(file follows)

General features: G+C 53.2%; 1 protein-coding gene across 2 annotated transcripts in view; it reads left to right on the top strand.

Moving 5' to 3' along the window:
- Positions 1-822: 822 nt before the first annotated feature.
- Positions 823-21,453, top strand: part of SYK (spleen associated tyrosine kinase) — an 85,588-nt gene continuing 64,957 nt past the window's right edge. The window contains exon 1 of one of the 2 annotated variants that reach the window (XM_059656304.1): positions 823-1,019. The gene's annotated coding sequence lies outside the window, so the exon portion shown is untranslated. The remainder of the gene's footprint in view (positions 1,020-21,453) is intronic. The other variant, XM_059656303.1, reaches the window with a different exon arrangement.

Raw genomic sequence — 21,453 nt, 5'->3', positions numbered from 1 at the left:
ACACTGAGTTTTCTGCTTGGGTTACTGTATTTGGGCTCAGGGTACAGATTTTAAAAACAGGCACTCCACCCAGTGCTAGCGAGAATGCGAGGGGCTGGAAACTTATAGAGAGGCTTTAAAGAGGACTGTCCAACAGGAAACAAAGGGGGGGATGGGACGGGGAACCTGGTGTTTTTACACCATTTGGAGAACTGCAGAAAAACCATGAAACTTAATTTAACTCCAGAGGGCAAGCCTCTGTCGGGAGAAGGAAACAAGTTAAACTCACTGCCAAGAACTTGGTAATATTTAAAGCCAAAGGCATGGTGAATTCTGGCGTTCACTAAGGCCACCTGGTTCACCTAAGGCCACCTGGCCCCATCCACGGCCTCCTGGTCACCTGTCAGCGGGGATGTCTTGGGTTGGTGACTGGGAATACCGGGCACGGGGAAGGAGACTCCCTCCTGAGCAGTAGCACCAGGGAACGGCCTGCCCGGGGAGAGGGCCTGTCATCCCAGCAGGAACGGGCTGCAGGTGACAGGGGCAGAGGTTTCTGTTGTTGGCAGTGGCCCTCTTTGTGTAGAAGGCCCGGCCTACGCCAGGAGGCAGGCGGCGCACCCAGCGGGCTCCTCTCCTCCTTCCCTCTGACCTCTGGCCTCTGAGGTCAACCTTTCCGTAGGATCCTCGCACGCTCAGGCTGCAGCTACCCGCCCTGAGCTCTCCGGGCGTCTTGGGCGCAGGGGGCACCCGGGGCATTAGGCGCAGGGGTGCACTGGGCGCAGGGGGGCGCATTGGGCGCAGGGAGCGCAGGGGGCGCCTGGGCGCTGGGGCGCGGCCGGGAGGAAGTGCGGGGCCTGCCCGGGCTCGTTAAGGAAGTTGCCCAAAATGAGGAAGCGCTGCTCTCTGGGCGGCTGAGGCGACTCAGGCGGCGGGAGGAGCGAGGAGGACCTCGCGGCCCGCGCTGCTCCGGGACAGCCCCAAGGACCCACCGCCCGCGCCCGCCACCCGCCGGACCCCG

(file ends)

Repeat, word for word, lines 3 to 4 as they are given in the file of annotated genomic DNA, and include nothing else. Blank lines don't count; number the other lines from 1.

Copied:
- Positions 1-822: 822 nt before the first annotated feature.
- Positions 823-21,453, top strand: part of SYK (spleen associated tyrosine kinase) — an 85,588-nt gene continuing 64,957 nt past the window's right edge. The window contains exon 1 of one of the 2 annotated variants that reach the window (XM_059656304.1): positions 823-1,019. The gene's annotated coding sequence lies outside the window, so the exon portion shown is untranslated. The remainder of the gene's footprint in view (positions 1,020-21,453) is intronic. The other variant, XM_059656303.1, reaches the window with a different exon arrangement.